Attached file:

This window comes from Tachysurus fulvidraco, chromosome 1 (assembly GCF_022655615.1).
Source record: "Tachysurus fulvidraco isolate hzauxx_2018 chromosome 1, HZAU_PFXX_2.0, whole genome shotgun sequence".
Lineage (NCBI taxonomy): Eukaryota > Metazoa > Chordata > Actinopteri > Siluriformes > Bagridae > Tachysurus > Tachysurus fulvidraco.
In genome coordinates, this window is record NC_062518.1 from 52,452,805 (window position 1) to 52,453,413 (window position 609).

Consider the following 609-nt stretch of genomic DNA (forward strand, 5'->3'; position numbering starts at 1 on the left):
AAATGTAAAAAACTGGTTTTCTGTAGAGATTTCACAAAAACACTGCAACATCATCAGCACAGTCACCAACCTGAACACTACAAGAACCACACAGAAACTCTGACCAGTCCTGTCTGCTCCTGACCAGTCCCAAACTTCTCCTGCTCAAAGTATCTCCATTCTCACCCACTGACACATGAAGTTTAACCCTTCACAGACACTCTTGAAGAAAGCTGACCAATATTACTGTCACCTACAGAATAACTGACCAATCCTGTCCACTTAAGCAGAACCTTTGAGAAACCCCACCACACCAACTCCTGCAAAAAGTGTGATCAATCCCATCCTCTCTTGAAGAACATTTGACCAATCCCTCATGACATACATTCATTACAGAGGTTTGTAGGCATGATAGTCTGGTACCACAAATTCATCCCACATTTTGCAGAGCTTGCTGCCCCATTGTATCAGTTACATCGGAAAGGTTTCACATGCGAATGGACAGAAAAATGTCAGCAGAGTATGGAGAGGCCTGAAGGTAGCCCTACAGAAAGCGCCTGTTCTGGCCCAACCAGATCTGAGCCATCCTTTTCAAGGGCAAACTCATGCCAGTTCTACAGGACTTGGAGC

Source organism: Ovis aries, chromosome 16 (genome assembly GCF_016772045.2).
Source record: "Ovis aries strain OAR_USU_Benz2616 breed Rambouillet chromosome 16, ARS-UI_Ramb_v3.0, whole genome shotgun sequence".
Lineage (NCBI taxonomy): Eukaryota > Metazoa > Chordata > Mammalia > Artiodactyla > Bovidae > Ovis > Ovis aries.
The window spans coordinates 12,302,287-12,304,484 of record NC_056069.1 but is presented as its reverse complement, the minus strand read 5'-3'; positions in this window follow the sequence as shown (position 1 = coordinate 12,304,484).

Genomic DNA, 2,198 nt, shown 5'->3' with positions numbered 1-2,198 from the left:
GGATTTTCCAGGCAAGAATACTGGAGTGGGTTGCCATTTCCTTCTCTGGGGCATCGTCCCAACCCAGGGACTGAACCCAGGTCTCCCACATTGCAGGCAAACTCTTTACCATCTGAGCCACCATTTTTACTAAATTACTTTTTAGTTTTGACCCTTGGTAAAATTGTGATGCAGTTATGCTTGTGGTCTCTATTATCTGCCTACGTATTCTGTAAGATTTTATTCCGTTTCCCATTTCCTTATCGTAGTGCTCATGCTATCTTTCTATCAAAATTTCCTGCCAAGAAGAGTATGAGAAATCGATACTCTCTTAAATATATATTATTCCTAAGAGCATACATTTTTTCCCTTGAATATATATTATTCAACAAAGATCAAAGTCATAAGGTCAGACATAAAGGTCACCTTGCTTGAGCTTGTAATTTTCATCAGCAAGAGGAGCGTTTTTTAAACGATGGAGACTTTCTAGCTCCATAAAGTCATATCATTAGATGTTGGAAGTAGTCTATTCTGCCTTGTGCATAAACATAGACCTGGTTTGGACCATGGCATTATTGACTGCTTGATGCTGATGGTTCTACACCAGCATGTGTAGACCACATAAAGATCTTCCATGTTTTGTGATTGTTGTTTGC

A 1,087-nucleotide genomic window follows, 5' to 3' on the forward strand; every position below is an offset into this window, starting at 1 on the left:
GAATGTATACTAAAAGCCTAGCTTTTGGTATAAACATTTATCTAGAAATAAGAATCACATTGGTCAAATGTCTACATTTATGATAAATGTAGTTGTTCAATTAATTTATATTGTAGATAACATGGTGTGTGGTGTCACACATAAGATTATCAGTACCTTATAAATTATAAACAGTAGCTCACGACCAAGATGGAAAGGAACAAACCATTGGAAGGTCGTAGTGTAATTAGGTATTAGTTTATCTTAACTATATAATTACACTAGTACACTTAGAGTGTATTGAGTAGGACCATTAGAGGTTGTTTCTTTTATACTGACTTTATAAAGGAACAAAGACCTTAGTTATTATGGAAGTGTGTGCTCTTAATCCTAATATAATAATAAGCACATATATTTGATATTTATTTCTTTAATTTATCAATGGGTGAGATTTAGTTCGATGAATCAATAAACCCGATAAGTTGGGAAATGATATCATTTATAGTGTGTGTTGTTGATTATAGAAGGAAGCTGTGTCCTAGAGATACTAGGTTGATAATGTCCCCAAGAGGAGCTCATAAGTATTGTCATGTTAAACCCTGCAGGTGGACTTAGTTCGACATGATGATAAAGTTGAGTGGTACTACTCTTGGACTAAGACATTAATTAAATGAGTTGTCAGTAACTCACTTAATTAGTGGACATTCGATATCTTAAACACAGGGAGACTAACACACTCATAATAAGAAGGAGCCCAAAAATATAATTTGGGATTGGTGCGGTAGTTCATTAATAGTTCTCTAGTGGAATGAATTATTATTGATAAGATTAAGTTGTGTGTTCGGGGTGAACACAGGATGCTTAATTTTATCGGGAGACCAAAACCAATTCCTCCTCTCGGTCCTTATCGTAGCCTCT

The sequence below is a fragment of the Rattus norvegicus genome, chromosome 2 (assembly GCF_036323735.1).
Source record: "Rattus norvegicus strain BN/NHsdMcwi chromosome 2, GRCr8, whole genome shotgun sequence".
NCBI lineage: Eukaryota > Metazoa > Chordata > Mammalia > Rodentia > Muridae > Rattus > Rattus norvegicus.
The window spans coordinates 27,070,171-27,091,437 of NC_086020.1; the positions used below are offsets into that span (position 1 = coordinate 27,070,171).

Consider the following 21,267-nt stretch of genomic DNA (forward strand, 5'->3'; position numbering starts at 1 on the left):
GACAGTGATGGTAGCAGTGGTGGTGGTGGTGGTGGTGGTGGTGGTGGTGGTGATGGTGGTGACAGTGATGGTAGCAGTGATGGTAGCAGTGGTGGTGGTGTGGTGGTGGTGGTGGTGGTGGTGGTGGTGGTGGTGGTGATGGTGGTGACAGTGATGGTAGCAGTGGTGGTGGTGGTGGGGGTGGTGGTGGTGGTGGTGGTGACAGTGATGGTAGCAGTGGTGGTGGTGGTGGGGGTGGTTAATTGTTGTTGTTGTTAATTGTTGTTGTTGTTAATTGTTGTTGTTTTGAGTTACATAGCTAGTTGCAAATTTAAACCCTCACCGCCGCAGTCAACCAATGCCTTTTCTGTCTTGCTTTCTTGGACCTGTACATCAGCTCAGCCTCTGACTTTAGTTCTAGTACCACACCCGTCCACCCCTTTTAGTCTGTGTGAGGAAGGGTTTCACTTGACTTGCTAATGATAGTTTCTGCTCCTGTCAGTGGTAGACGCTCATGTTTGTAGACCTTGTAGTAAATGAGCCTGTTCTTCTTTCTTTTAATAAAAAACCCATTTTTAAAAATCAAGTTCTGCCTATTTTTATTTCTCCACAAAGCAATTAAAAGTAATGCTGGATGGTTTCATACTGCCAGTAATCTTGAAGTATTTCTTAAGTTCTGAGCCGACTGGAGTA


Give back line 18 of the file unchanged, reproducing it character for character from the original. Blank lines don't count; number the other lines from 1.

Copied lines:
The window spans coordinates 27,070,171-27,091,437 of NC_086020.1; the positions used below are offsets into that span (position 1 = coordinate 27,070,171).